Balto. Co.'s long-delayed jail opens

Officials move 310 inmates into new Detention Center


After months of delays, the new Baltimore County Detention Center opened yesterday. But even move-in day for the inmates didn't stay on schedule.

Despite instructions to bring no more than seven pairs of pants, seven shirts and seven pairs of socks, some inmates overpacked. Correctional officers forced them to discard extra items, pushing back some inmates' arrival until later in the morning.

"The Salvation Army or the St. Vincent de Paul Society's going to have a banner day," said James P. O'Neill, the center's chief administrator, referring to the aid organizations.

About 310 inmates - most of them women - moved in yesterday at the building at Bosley Avenue and Kenilworth Drive in Towson. The 784-bed facility, distinguished by its large tinted windows, is the jail's first major expansion since the 1980s. The building connects to the old jail, which will remain open.

Noting the additional space - the number of beds at the jail will double - County Councilman Vincent J. Gardina said the new building provides more security and efficiency.

"It's the kind of jail that a county the size of Baltimore County should have," said Gardina, a Towson-Perry Hall Democrat. "We have been operating in a jail system that was very antiquated."

Jail administrators have been working out of the new building for several weeks, but a delay in the installation of the security system - which followed construction delays - pushed back the transfer of inmates.

The $77 million building was initially planned to open in late 2004, then in spring of last year. The county is suing three companies that worked on the project, contending that architectural drawings were delivered late and hallways "were slanted, not level," among other problems. In court papers, officials contend that the mistakes led to months of construction delays. The county is seeking $5 million on each of six counts in the lawsuit.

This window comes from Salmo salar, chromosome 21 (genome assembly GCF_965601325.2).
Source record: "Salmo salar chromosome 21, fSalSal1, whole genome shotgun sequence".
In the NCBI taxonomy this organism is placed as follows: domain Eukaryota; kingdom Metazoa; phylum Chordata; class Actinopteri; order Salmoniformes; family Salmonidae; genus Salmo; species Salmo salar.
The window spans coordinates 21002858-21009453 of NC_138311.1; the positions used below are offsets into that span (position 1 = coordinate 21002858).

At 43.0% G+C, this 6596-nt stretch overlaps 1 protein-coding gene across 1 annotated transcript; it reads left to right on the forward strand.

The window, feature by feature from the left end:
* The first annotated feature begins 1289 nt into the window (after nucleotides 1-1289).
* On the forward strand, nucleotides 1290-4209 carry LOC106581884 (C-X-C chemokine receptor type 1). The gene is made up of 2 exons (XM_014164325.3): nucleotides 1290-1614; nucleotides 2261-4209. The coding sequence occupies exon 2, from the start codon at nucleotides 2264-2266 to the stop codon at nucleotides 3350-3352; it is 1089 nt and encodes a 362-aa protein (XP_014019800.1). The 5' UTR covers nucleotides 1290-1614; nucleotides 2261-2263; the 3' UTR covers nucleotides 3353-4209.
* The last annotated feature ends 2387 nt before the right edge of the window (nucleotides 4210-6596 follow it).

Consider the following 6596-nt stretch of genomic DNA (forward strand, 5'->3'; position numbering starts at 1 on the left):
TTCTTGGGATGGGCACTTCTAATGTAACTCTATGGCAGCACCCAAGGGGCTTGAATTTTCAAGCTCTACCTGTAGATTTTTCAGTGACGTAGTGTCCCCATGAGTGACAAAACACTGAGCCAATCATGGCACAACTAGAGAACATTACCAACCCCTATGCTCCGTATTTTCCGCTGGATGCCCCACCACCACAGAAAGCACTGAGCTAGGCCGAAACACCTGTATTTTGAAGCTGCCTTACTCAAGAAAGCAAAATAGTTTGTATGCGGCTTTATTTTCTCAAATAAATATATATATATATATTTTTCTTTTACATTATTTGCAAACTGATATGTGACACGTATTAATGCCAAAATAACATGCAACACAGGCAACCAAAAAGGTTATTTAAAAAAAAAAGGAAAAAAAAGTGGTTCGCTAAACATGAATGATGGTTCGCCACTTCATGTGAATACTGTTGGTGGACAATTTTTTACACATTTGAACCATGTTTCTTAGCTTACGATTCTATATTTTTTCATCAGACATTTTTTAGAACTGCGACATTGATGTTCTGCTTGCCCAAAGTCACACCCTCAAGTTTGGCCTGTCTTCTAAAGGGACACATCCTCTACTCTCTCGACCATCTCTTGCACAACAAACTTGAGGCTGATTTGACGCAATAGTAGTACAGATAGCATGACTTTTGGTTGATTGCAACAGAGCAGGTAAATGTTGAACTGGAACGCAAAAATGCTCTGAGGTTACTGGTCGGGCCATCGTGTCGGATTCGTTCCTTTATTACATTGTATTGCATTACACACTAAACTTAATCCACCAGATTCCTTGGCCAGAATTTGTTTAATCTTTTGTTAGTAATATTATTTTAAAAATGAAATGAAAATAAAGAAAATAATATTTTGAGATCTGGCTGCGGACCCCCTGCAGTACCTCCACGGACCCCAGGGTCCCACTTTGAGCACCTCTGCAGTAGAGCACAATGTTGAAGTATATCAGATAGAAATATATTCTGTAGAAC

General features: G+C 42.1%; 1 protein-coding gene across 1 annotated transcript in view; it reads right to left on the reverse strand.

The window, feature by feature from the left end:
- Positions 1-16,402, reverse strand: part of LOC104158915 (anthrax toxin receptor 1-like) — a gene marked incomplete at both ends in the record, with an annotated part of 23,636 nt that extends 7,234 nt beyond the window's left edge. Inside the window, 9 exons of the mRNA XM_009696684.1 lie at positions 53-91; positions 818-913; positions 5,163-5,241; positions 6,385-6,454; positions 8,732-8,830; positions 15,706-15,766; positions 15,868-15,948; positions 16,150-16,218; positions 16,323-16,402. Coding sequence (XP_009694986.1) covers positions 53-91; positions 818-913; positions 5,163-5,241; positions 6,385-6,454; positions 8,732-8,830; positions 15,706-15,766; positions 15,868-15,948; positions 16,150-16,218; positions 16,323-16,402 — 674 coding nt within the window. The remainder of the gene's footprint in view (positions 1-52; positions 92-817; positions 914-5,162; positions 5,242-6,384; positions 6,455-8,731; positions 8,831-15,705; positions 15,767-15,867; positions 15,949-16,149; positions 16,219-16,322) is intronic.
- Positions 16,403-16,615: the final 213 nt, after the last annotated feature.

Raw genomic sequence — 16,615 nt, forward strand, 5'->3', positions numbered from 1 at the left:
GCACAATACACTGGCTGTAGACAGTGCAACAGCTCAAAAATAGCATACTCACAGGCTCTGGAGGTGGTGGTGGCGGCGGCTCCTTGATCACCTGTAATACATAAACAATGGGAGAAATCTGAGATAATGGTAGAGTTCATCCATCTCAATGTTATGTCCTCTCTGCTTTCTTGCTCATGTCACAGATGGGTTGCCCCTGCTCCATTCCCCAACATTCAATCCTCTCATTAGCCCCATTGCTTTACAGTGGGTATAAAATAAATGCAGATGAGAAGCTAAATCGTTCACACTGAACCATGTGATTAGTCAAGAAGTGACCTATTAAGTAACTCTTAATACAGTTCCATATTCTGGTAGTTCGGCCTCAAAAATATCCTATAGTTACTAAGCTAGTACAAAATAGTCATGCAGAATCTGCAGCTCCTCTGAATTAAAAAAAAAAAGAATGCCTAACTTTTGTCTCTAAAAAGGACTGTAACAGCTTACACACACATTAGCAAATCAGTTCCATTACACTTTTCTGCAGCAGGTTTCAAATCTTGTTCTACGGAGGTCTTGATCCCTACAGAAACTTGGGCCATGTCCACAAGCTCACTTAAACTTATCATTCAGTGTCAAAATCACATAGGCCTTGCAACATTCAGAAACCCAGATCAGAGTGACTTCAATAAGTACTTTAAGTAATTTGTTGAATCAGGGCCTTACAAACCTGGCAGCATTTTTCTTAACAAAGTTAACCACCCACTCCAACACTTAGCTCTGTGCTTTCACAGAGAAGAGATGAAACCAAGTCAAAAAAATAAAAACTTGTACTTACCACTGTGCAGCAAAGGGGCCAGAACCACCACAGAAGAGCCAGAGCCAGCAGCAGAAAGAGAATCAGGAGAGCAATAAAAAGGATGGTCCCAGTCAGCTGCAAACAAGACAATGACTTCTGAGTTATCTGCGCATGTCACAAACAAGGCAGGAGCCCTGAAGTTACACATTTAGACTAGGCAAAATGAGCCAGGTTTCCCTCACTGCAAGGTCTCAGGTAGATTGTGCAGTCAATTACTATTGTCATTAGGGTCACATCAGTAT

A fourth contractor has filed a lawsuit against the county, saying the company is owed more than $3.6 million for work involving the installation of cells in the new jail. The lawsuit refers to the county's suit against the three contractors and contends that delays caused by the county and other contractors led to delays of its work.

Yesterday's opening came after six years of planning and construction.

In the summer of 2000, then-County Executive C.A. Dutch Ruppersberger announced the planned expansion, saying it would alleviate crowding and consolidate scattered jail programs.

The proposal was bitterly opposed by neighbors, who said it was forced on them with little thought given to the effect it would have on their community. They lobbied state legislators to withhold money for the project, which received most of its funding from the county.

O'Neill attended many community meetings, and officials said the building would be designed to address neighbors' concerns. Last October, O'Neill gave tours to judges, elected officials and the news media and invited the public in for a look at the 330,000- square-foot building.

For O'Neill, the director of the county's Department of Corrections, it's the third detention center he has helped open, including facilities in Prince George's and Anne Arundel counties.

During one of those experiences in the mid-1980s, a group of inmates set fire to a pile of papers, he said. That episode taught him a lesson: Don't leave the maximum-security inmates as the last to go.

"They've got to act up just to keep their reputations," O'Neill said.

He reported no such problems yesterday, when inmates arrived in vanloads of seven.

The expansion will allow the county to close the Courthouse Court Facility at Bosley Avenue and Towsontown Boulevard, which was built in 1956 and has been housing mostly female inmates and those on work release. Inmates from the facility were transferred yesterday to the new building just up the road.

Inmates in the old branch of the detention center will be moved to the new facility in coming weeks.

Baltimore Sun Articles
Please note the green-lined linked article text has been applied commercially without any involvement from our newsroom editors, reporters or any other editorial staff.